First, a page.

Motoring latest: Fiat TwinAir voted engine of the year
Fiat's tiny but innovative 875cc two-cylinder TwinAir engine has been voted the world's best.
It was chosen by a jury of the 2011 International Engine of the Year Awards.
The turbocharged engine impressed judges with its low emissions, high fuel economy and impressive power of 85bhp. It is predominately in Fiat's '500' model.
It also won Best New Engine, Best sub-one-litre, and Best Green Engine categories, even beating zero-emission pure electric vehicle engines from Nissan and Mitsubishi in the latter category.
Volkswagen unveils new Jetta
Volkswagen last week introduced its latest Jetta.
Engines range from a 1.2TSI (105bhp) petrol to a 2-litre TDI (140bhp) diesel -- both fall into VRT band B. The 1.6-litre TDI (105hp) is a Band A member.
There are three trim levels, Trendline, Comfortline and Highline.
Ex-works prices start at €21,985 for the 1.2-litre TSi with the diesel range starting from €23,725.
Health monitors in Ford's future
Ford has developed a car seat which could one day lead to an onboard health-monitoring system that would warn the driver of impending heart problems.
The prototype ECG seat has six built-in sensors capable of reading someone's heartbeat through clothing. Even in development the chair is already said to be accurate 98pc of the time.
"The system will be able to detect if someone is having a cardiovascular issue, for example a heart attack, and could also be used to detect the symptoms of other conditions such as high blood pressure or electrolyte imbalances," said Dr Achim Lindner, Ford Research Centre medical officer.
"This not only benefits the driver; but also could make the roads safer for all users."
'Everyday' car in Lamborghini line
Lamborghini has announced that it will build an 'everyday' model to sell alongside its extravagant supercars.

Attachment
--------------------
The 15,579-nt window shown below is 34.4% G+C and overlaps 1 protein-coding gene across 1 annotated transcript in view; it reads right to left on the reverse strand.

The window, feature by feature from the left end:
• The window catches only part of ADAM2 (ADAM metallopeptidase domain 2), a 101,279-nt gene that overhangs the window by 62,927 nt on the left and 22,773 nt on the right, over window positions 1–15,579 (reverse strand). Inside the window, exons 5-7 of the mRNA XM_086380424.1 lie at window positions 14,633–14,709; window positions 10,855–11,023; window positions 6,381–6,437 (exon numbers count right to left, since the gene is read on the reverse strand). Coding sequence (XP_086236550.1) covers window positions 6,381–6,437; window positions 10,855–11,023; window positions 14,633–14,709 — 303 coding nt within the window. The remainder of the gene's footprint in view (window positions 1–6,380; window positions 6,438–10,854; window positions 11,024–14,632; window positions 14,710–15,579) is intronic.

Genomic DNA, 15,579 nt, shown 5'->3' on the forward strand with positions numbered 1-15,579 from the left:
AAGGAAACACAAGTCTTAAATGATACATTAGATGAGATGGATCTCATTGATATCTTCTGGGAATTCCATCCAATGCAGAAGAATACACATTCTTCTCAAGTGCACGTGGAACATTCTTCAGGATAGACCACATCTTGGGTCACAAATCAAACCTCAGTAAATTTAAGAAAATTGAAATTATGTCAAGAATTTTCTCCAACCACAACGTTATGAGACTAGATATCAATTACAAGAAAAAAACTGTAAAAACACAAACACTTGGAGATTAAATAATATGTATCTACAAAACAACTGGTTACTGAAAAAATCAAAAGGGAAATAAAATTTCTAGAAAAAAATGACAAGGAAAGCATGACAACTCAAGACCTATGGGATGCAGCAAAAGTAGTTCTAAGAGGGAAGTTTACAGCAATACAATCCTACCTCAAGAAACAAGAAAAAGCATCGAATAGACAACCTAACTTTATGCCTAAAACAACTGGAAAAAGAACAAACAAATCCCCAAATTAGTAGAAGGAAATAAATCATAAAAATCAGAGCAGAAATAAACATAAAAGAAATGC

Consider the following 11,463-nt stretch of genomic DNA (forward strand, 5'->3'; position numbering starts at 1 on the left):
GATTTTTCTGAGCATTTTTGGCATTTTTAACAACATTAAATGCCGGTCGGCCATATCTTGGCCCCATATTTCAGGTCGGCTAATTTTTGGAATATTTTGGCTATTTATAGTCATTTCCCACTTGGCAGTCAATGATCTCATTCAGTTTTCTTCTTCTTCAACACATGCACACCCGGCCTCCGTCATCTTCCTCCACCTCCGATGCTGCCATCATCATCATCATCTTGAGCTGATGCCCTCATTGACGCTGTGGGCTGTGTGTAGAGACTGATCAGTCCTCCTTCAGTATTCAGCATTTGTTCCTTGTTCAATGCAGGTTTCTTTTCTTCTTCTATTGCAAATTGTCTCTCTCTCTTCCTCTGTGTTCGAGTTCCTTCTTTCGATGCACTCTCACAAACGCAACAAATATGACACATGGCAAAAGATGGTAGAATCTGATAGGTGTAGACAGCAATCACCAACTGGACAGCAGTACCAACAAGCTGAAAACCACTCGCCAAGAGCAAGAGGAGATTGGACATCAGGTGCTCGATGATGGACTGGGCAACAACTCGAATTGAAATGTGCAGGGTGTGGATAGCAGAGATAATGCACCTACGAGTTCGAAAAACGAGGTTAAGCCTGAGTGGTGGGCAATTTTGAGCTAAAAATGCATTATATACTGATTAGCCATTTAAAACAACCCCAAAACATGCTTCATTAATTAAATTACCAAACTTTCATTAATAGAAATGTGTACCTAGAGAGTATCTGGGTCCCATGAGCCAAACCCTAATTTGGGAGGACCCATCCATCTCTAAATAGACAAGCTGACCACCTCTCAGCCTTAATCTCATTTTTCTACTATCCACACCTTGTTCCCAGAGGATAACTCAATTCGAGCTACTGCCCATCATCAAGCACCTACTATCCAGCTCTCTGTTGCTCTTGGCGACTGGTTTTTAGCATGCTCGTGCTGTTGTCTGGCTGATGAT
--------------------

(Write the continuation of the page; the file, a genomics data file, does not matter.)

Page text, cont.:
The move, which is thought to hint at a four-door saloon, was confirmed by the manufacturer's CEO at the Reuters Global Luxury and Fashion Summit.
Women drivers 'less stressed'
Women cope with driving stress better than men, according to new research.
A survey shows that women recorded an 8.7pc increase in stress (how do they measure that?) while men endured a whopping increase of 60pc.
However, there is a snag. In the same tests 67pc of women and 50pc of men said they felt no stress after driving in traffic for 20 minutes -- but physiologically they were.
Health psychologist David Moxon who headed up the research said: Men, in particular, show a strong acute physiological 'fight or flight' response. The fact that they are not always aware of this could indicate that driving regularly in dense traffic could have a profound effect on their health.
A recent survey of 10,000 drivers carried out for TomTom2 around the world revealed that 72pc of people aged 18 to 64 drive on a daily basis.
With an estimated one billion cars on the world's roads and some truly horrific congestion it is little wonder drivers are stressed.
The survey reveals that to keep stress levels down, 82pc of drivers listen to music and 21pc talk to other passengers.